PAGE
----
Presentation is loading. Please wait.

Presentation is loading. Please wait.


Similar presentations

Presentation on theme: "Lipids."— Presentation transcript:

1 Lipids

2 Lipids Lipids are a large and diverse group of naturally occurring organic compounds that share some general properties.

3 General Properties of Lipids
Insoluble in water. Soluble in non-polar organic solvents e.g. ether, acetone,.. Contain carbon, hydrogen, and oxygen; sometimes contain nitrogen and phosphorus. On hydrolysis they give fatty acids. Take part in plant and animal metabolism.

4 Functions of Lipids Energy storage, mobilization, and utilization.
Cell differentiation and growth. Cell membrane structure. Signal transmission. Hormone synthesis. Bile acid synthesis.

5 Fatty Acids Fatty acids are the building blocks of lipids; they are straight-chain organic acids. All fatty acids have an even number of carbon atoms. Fatty acids are important sources of fuel because, metabolized, they yield large quantities of ATP. Many cell types can use either glucose or fatty acids for this purpose. In particular, heart and skeletal muscle prefer fatty acids

6 Structure of Fatty Acids
Fatty acids consist of one carboxyl group (-COOH) attached to a non-polar hydrocarbon tail. General Formula: CH3(CH2)n -COO- Saturated Fatty Acids Non-Saturated Fatty Acids


8 Types of Fatty Acids I- Saturated fatty acids:
Contain only single bonds between carbon atoms. Have high melting points. At room temperature they are fats (solid form). II- Unsaturated fatty acids: Contain one or more double bonds between carbon atoms. Have low melting points. At room temperature they are oils (liquid form). They are subdivided into: Monounsaturated (one double bond) and Polyunsaturated (many double bonds) fatty acids.

9 Saturated and Non-Saturated Fatty Acids

10 Essential Fatty Acids Fatty acids which are essential for the complete nutrition of the human body. There are twenty different needed fatty acids in your body, but they are all made from two: - Linoleic acid (omega-6 fatty acid) found in seed oils like corn, peanut, cotton seeds,.. - Linolenic acid (omega-3 fatty acid) found in seed oils like soybeans, walnuts,..

11 These two fatty acids are essential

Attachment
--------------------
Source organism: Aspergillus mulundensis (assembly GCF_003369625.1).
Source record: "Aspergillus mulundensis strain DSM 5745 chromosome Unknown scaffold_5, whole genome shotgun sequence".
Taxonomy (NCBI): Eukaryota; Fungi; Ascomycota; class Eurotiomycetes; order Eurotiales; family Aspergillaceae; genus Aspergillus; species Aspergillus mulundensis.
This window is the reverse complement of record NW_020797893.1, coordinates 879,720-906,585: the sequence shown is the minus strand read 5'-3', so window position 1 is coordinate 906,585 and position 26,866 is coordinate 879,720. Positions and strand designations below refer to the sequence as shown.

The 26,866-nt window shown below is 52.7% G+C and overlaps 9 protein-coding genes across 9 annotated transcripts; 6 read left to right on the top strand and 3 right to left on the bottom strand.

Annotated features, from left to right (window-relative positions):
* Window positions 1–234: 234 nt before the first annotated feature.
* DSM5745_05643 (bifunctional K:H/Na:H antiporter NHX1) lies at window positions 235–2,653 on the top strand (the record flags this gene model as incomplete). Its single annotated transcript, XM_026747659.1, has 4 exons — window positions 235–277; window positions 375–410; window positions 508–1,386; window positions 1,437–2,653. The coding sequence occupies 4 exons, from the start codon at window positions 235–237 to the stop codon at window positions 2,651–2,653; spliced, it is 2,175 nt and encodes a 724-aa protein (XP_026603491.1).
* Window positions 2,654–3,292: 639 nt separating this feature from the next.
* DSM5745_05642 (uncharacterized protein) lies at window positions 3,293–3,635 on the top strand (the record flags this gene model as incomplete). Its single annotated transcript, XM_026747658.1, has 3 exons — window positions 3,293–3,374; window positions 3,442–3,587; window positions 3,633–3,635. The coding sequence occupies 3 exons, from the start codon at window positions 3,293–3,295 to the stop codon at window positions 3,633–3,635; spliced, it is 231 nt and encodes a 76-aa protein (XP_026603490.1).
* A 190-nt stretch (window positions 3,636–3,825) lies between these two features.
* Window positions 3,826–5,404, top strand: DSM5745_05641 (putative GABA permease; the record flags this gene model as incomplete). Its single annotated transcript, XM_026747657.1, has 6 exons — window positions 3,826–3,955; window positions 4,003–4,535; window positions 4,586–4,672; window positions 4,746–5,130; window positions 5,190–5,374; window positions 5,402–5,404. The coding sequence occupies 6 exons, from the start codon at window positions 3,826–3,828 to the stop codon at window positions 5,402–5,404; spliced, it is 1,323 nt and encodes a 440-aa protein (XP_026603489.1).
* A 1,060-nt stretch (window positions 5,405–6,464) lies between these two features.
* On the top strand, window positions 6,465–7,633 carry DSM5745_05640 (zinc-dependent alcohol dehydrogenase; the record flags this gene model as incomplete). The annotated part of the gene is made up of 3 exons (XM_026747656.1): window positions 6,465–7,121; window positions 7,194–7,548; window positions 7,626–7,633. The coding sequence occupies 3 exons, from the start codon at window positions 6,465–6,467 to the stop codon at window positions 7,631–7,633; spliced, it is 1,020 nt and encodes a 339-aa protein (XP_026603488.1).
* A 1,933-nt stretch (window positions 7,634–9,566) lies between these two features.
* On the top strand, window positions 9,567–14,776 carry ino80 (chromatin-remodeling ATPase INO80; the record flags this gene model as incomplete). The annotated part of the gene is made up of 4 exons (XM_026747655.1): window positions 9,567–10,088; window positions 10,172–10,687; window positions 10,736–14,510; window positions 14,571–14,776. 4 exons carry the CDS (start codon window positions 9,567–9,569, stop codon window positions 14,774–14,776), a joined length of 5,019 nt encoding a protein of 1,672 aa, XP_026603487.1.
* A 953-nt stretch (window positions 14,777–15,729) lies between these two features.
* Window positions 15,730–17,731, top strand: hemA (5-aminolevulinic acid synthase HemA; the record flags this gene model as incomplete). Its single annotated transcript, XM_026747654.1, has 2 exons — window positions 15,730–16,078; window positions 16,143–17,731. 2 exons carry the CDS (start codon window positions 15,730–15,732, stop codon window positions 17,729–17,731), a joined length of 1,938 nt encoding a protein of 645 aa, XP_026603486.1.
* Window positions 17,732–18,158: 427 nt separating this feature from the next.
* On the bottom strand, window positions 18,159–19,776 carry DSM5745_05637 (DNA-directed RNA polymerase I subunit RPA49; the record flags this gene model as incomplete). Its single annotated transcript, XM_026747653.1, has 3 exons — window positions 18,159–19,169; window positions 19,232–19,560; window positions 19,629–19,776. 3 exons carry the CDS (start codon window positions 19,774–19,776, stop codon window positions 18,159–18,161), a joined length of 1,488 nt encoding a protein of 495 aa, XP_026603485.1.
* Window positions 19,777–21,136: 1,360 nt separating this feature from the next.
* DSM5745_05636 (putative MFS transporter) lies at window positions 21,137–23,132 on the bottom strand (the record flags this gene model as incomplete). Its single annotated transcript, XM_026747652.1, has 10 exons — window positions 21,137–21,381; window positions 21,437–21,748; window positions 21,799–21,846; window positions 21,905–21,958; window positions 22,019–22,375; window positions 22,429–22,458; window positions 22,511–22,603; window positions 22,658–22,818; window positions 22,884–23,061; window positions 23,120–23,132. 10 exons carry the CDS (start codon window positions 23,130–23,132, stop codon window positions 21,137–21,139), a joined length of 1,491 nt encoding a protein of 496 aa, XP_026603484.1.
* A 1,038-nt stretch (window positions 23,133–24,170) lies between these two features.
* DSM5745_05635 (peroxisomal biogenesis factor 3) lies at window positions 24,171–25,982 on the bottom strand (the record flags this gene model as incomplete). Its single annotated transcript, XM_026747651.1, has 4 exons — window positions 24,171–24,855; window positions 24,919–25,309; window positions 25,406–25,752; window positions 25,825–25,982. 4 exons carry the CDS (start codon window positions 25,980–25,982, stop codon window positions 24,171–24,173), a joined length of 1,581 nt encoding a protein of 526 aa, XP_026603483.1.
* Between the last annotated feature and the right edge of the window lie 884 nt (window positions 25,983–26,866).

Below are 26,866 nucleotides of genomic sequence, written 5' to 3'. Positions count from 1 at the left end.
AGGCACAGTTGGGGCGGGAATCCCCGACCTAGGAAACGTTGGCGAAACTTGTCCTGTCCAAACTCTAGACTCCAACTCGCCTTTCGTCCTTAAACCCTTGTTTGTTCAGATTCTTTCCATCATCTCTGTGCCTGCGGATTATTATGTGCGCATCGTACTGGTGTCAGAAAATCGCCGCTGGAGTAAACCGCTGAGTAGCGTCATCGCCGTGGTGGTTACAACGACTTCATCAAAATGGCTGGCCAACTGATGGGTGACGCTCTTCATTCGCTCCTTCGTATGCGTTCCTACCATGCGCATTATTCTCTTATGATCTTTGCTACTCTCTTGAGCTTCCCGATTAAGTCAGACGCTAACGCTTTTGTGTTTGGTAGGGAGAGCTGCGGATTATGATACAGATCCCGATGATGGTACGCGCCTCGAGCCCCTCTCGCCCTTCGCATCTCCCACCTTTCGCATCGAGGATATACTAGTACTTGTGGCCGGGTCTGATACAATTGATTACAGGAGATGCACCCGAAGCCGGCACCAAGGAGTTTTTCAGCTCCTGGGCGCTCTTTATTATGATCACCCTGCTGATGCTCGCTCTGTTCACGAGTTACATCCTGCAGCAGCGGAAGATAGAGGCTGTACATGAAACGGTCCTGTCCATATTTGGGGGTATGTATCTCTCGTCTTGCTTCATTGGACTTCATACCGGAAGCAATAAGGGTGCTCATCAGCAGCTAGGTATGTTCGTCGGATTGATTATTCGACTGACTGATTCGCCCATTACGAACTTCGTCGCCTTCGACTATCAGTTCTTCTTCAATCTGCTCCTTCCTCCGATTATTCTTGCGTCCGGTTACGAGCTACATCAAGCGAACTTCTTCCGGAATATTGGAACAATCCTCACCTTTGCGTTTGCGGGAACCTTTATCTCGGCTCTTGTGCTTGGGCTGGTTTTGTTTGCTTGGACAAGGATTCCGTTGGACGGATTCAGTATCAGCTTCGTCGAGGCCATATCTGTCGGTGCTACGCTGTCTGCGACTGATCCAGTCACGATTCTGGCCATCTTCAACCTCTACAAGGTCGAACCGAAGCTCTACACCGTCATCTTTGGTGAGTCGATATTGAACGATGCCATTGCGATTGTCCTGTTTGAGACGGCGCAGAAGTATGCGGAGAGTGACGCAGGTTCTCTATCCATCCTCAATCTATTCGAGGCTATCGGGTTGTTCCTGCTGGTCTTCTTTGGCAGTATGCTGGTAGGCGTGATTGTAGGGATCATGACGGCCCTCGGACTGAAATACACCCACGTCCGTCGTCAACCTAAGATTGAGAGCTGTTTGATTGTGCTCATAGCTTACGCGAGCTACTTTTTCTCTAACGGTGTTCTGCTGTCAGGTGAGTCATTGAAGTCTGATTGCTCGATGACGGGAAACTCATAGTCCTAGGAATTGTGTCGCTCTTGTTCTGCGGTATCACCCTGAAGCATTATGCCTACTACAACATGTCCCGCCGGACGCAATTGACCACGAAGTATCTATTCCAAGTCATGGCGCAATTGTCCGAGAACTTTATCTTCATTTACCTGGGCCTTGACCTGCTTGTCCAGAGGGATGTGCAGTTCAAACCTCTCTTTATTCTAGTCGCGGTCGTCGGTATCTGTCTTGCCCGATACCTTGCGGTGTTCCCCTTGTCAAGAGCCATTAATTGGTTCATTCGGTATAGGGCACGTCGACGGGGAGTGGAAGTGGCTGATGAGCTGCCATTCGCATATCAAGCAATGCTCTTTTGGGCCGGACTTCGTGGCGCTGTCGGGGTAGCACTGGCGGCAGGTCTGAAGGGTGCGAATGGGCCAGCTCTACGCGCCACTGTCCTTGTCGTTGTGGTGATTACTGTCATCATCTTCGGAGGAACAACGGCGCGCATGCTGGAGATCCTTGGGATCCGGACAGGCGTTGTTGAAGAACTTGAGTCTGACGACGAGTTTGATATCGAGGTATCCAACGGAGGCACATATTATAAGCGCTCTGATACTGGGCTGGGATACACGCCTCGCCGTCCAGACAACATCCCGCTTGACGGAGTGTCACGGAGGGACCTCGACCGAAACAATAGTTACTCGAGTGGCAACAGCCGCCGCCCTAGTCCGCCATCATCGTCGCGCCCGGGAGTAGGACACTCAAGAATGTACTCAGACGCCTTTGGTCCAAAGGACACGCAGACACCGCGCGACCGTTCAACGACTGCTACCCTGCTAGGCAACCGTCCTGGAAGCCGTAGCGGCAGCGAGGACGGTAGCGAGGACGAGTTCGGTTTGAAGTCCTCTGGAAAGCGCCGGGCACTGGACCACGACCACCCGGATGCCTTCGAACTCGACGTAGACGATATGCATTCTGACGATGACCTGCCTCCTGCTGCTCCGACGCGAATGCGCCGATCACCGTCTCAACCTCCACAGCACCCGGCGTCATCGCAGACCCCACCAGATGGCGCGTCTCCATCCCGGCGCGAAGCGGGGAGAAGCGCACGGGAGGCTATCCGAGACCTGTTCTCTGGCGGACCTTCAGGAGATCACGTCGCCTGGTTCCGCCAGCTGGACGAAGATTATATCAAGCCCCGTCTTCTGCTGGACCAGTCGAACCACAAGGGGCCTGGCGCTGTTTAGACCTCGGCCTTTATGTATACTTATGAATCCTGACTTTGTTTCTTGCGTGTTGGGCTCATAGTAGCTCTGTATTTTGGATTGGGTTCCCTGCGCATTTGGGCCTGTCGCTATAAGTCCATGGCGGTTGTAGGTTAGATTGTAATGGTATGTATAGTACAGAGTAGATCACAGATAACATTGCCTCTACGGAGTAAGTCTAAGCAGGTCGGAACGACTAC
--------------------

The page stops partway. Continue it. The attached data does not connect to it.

These two fatty acids are essential. You must get them from the foods you eat because your body cannot manufacture them. Thus, essential fatty acids are the building blocks for all the other fats in your body.   Linoleic acid and Linolenic acid essential fatty acids are especially important for making prostaglandins (hormone) in your body. They also play a role in controlling your blood pressure, your heart, your kidneys, your digestive system, and body temperature. They are important for allergic reactions, blood clotting and making other hormones. 

12 Classification of Lipids
Lipids are divided into three main types: Simple. Complex. Precursor & derived lipids.

13 I- Simple Lipids Simple lipids are esters of fatty acids.
When hydrolyzed they yield fatty acids and alcohol. If the simple lipid yield 3 fatty acids and glycerol it is called: fat or oil. If the simple lipid yield one fatty acid and high molecular weight alcohol it is called: wax.

14 II- Complex Lipids When hydrolyzed they give (yield) one or more fatty acids, an alcohol, and other compounds. Examples of Complex Lipids: Phospholipids, Glycolipids, and lipoproteins.

15 III- Precursor and Derived Lipids
Precursor lipids Precursor lipids are compounds produced when simple and complex lipids are hydrolyzed to produce fatty acids, glycerol, and other alcohols. Derived lipids Derived lipids are formed by metabolic transformation of fatty acids to steroids, ketone bodies, lipid-soluble vitamins,.. e.g: Prostaglandins, Steroids,..

16 Simple Lipids: FATS AND OILS
Triglycerides Triglycerides (TAG, Triacylglycerol) are major form of fat stored by the body. A triglyceride consists of three molecules of fatty acid combined with a glycerol. Triglycerides come from the food we eat as well as from being produced by the body